This week we celebrated National Whistleblower Appreciation Day—an appropriate time to speak out against the U.S. government’s continued use of the Espionage Act to prosecute government leakers, and in so doing, restrict the flow of important information to the press.

As we wrote on the 100th anniversary of the Act’s passage, the Espionage Act was designed to prosecute spies who disclosed military secrets to foreign nations, not sources who disclose newsworthy information to the press. Unfortunately, the Espionage Act has been misused throughout its existence, from silencing left-wing speech during the Red Scare days of its origin to the indictments of whistleblowers such as Daniel Ellsberg, Chelsea Manning, and Edward Snowden.

As the ACLU’s Jay Stanley sets out, the Espionage Act is particularly ill-suited and perhaps unconstitutional when used against government whistleblowers who share information with the press. Among other defects, the Espionage Act provides no public interest defense to a leaker, and contains no requirement that the government prove the information as properly and appropriately classified in the first place. Moreover, because a great number of leaks are either encouraged or at least tolerated by the U.S. government when they serve the government’s purpose, the Espionage Act provides a mechanism for the selective punishment of government critics rather than furthering the general interests of preserving classified information.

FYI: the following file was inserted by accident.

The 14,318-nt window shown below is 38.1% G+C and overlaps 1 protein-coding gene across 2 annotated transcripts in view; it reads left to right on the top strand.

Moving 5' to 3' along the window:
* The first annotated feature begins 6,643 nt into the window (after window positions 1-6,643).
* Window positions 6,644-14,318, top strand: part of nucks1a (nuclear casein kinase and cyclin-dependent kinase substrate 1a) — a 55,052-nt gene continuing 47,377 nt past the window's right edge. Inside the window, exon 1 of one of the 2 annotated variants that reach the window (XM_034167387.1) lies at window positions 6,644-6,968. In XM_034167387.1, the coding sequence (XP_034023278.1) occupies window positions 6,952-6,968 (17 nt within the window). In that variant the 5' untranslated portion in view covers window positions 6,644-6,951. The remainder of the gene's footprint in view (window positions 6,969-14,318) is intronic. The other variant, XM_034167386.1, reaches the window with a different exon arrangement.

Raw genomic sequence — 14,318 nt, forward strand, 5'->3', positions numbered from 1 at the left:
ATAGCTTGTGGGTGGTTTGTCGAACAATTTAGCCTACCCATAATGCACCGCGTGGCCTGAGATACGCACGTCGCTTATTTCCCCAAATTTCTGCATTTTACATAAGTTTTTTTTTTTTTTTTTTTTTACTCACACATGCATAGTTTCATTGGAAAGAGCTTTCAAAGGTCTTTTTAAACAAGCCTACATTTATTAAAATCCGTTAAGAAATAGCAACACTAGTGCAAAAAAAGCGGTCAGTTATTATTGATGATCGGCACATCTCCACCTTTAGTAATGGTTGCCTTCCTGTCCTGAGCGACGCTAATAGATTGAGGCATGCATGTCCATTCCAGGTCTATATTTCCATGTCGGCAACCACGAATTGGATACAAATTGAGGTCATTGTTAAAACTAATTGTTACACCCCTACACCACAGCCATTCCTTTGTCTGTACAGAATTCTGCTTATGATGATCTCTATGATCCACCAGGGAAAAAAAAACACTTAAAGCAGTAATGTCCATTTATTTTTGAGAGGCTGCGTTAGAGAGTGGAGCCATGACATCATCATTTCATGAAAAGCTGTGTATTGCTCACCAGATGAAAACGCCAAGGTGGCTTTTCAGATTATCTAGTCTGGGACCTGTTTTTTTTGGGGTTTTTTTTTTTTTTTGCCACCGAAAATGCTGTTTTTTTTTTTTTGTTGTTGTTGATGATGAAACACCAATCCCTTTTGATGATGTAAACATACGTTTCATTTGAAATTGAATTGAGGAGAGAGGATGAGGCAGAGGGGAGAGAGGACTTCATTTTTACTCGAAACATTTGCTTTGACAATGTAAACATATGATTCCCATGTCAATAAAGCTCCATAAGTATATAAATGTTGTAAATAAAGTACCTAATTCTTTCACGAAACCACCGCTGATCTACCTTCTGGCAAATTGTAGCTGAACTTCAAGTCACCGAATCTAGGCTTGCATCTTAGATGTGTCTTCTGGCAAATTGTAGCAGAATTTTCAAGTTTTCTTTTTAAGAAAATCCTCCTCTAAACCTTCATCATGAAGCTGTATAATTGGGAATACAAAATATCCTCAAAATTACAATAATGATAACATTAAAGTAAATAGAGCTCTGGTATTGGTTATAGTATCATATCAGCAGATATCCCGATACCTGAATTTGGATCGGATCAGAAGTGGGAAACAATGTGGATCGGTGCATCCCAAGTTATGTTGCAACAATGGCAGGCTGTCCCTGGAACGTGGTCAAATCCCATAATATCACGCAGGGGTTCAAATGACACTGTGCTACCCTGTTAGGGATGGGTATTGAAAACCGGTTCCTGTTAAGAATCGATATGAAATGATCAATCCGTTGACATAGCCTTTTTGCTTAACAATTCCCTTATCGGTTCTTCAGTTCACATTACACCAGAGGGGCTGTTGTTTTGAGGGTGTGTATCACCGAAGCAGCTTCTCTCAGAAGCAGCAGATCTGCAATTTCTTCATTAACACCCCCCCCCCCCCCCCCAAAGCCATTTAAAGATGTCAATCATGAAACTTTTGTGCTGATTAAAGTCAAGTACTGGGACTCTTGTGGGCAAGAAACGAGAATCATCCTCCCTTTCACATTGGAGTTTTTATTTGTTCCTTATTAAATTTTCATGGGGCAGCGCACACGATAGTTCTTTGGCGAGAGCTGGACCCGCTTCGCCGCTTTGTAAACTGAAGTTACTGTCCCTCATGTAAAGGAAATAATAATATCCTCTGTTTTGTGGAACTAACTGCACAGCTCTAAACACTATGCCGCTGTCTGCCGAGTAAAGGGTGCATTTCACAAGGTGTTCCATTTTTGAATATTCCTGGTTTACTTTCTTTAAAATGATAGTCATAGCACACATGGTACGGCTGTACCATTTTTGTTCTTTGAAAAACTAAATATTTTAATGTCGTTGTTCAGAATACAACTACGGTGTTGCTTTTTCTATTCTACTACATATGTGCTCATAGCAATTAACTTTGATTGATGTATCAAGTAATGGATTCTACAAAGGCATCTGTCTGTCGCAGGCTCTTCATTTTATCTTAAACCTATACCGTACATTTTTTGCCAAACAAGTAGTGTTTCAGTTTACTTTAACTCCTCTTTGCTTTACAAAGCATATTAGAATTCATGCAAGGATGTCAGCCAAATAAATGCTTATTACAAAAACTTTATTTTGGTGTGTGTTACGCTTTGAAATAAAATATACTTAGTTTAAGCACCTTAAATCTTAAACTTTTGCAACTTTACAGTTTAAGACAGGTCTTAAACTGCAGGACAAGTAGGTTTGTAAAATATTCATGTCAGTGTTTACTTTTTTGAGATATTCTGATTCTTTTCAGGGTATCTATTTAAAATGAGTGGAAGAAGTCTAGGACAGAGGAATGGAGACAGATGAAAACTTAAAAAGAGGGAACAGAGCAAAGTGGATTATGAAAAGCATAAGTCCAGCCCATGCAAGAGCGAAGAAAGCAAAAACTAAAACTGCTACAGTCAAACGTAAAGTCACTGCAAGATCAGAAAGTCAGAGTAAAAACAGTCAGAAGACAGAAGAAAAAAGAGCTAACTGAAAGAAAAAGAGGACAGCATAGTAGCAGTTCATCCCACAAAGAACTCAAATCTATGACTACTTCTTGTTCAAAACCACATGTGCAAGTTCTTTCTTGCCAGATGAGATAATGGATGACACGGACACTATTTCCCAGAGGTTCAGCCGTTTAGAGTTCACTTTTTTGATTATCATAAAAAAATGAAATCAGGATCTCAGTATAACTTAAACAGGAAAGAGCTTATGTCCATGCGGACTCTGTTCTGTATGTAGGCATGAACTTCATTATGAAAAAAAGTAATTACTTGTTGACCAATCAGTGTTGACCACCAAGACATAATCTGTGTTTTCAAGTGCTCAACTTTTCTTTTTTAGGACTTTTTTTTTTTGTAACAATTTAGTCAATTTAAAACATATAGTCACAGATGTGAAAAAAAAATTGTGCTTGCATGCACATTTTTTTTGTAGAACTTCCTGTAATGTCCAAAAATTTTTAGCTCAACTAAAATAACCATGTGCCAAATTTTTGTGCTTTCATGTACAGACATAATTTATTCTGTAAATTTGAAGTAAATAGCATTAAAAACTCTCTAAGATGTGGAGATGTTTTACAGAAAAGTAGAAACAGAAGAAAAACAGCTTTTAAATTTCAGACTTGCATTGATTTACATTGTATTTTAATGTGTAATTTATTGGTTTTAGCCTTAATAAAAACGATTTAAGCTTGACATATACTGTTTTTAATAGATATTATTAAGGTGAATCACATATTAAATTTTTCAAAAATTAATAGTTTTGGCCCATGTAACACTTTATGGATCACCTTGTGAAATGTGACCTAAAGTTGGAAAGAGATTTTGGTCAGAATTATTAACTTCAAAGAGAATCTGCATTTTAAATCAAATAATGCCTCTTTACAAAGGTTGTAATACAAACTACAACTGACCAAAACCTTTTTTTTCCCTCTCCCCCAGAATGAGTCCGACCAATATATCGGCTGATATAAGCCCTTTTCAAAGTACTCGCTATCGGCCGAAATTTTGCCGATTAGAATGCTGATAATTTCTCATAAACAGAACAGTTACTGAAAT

The Espionage Act is currently the basis for the charges against Reality Leigh Winner, the former federal intelligence contractor who is accused of leaking a National Security Agency memo containing information regarding Russian hacking attempts against a U.S. voting software supplier.

The Espionage Act is as poor a fit for prosecuting Winner, as it was for going after other journalists’ sources.  A campaign supporting Winner’s defense can be found at

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